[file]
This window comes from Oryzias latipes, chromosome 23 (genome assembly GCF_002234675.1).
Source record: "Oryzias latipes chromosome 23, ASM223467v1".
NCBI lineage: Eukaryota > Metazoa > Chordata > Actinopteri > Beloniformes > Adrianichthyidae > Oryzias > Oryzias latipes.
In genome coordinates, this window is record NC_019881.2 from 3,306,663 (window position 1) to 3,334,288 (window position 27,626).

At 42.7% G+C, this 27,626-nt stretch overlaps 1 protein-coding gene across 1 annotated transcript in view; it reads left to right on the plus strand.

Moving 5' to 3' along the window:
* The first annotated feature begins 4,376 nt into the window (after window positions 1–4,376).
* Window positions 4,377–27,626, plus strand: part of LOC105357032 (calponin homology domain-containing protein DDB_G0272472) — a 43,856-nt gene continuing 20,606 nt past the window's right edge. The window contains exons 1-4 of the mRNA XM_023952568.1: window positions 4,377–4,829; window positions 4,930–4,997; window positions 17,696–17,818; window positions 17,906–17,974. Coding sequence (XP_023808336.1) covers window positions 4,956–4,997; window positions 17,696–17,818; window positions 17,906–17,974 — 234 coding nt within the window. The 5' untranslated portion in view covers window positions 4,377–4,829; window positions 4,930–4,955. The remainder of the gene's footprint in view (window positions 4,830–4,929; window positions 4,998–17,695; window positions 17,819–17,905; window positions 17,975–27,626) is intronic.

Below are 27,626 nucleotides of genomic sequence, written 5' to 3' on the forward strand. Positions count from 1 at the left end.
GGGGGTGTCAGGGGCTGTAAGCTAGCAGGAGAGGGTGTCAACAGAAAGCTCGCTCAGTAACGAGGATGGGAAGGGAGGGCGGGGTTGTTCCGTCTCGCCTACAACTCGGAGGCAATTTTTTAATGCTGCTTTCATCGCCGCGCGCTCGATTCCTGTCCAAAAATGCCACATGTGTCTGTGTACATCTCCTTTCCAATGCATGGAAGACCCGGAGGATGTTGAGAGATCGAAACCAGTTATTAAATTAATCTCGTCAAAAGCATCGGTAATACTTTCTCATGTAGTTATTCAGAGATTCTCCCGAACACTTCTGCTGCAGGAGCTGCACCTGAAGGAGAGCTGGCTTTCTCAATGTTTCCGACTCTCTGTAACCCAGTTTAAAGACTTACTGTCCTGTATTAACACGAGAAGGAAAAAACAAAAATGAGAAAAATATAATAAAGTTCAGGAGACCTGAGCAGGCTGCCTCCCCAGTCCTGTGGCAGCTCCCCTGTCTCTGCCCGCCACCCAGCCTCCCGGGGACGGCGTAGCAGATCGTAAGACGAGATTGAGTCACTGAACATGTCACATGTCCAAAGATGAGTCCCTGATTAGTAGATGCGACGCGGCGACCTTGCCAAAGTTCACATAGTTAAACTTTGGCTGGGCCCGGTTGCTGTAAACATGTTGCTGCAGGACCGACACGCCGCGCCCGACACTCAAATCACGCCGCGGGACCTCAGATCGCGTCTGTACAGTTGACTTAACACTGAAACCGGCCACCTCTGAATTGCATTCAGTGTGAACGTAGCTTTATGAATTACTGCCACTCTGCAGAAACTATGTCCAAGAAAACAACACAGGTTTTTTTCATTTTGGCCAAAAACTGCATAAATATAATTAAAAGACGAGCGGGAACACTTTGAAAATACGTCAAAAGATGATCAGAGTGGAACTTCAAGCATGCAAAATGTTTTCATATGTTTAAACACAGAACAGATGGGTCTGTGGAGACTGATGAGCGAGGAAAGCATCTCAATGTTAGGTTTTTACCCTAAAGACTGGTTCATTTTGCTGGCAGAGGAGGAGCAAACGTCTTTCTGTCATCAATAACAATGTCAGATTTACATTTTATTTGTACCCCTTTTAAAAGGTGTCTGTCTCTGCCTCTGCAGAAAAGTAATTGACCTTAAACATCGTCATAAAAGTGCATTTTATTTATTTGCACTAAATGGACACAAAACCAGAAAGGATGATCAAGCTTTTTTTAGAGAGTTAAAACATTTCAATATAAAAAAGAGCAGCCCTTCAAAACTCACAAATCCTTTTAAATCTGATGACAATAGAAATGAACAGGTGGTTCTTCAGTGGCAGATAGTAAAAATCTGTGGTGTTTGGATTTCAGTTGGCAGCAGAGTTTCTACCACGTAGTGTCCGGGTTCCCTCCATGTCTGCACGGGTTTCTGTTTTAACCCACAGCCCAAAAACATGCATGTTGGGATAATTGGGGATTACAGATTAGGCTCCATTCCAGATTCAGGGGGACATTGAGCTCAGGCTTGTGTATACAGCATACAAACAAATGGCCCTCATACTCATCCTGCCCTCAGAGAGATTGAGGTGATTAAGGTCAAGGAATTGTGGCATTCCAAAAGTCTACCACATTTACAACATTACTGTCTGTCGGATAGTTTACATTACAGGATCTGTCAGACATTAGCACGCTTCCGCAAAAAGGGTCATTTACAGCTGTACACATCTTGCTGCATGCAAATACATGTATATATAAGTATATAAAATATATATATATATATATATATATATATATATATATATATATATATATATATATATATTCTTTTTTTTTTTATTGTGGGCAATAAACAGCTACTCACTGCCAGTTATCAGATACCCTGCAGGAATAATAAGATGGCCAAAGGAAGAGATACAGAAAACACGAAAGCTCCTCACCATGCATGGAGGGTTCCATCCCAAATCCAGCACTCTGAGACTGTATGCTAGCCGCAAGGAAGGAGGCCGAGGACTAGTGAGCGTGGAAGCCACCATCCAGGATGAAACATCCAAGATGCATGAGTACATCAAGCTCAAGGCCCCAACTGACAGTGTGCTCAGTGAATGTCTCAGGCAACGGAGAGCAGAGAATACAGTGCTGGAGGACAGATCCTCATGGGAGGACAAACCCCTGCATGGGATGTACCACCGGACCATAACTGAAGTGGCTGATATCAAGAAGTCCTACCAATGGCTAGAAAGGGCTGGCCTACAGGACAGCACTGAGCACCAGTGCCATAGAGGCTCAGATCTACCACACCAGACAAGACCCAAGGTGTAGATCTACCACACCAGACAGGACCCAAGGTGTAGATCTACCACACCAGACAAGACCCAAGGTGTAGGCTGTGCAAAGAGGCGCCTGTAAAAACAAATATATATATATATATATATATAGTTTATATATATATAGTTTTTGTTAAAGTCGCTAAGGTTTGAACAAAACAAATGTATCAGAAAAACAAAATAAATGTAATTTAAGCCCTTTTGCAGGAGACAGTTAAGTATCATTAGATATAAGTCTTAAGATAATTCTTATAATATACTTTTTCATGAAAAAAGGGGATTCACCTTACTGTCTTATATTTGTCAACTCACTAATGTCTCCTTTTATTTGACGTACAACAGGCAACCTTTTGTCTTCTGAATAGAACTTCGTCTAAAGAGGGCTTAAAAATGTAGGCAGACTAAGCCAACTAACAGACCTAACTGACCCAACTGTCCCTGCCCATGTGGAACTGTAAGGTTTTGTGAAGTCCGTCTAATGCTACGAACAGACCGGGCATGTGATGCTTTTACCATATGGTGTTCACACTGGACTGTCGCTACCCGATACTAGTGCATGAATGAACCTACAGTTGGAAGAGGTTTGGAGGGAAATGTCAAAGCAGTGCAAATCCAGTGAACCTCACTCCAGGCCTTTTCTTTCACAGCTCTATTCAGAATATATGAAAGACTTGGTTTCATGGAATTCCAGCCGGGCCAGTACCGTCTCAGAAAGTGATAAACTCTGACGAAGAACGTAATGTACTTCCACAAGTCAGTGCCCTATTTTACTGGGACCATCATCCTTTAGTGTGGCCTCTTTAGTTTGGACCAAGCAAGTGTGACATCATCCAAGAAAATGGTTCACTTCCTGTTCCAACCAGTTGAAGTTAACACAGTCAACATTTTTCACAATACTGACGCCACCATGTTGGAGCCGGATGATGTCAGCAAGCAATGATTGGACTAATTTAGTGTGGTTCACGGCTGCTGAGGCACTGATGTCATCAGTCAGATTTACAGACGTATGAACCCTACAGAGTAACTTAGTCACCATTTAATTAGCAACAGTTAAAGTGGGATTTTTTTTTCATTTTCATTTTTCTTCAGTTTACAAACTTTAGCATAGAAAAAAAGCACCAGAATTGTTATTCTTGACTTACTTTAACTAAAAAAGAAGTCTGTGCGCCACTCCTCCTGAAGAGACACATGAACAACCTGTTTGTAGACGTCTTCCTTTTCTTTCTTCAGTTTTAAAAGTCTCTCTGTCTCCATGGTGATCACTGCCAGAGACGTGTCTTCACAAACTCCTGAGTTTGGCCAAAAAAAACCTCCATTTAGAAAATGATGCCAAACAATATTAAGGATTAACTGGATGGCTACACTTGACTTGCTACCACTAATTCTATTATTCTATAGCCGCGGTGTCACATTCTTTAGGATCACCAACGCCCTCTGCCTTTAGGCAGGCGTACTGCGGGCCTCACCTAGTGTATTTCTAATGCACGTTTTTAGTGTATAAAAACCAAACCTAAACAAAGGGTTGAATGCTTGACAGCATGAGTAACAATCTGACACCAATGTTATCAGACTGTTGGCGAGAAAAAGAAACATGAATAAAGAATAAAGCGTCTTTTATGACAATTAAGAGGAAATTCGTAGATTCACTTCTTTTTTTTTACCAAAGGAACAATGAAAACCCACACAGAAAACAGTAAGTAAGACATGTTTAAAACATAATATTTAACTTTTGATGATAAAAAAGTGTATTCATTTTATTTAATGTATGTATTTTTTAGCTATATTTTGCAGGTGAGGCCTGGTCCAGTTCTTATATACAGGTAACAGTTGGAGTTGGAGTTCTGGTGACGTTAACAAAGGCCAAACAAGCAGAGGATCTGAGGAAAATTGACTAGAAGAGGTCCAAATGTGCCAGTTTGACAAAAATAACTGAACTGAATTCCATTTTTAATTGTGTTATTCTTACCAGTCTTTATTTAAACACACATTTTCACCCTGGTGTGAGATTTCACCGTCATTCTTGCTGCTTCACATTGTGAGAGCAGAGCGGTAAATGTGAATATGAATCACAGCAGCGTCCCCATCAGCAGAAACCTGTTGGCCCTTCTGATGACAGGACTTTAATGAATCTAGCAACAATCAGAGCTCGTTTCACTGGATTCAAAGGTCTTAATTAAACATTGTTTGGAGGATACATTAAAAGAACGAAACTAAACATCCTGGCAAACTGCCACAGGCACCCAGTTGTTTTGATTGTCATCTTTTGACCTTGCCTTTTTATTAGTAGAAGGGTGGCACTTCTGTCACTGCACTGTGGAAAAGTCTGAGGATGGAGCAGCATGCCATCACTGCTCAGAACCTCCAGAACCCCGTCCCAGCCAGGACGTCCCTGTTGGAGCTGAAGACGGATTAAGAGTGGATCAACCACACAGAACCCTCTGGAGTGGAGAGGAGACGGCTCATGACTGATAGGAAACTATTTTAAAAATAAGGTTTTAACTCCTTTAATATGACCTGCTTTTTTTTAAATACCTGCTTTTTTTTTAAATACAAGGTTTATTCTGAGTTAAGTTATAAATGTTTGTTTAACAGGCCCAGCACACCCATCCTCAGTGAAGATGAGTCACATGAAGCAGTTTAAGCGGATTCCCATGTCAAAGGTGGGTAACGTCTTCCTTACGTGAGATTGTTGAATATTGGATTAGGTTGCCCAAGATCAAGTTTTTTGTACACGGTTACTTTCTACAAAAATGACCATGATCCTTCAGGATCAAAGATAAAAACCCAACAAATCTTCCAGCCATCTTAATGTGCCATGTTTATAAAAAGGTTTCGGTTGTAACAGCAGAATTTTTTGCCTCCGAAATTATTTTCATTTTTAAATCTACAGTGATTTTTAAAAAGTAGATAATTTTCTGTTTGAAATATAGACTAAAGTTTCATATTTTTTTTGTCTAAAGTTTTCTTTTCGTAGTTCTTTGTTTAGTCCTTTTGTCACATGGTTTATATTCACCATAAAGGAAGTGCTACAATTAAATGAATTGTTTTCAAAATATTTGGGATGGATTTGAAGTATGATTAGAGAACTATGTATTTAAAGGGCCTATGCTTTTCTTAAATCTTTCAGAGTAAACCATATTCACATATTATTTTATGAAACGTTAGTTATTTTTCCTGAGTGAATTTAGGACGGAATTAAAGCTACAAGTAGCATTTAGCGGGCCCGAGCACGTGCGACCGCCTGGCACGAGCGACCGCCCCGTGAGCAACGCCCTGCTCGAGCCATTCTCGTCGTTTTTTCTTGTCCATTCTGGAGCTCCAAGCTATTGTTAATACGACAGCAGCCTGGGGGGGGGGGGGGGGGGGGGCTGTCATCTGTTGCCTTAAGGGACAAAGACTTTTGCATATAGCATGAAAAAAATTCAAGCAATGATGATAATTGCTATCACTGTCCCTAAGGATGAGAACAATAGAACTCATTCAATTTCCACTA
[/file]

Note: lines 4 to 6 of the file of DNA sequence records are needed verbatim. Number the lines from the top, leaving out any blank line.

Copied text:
In genome coordinates, this window is record NC_019881.2 from 3,306,663 (window position 1) to 3,334,288 (window position 27,626).

At 42.7% G+C, this 27,626-nt stretch overlaps 1 protein-coding gene across 1 annotated transcript in view; it reads left to right on the plus strand.

Moving 5' to 3' along the window: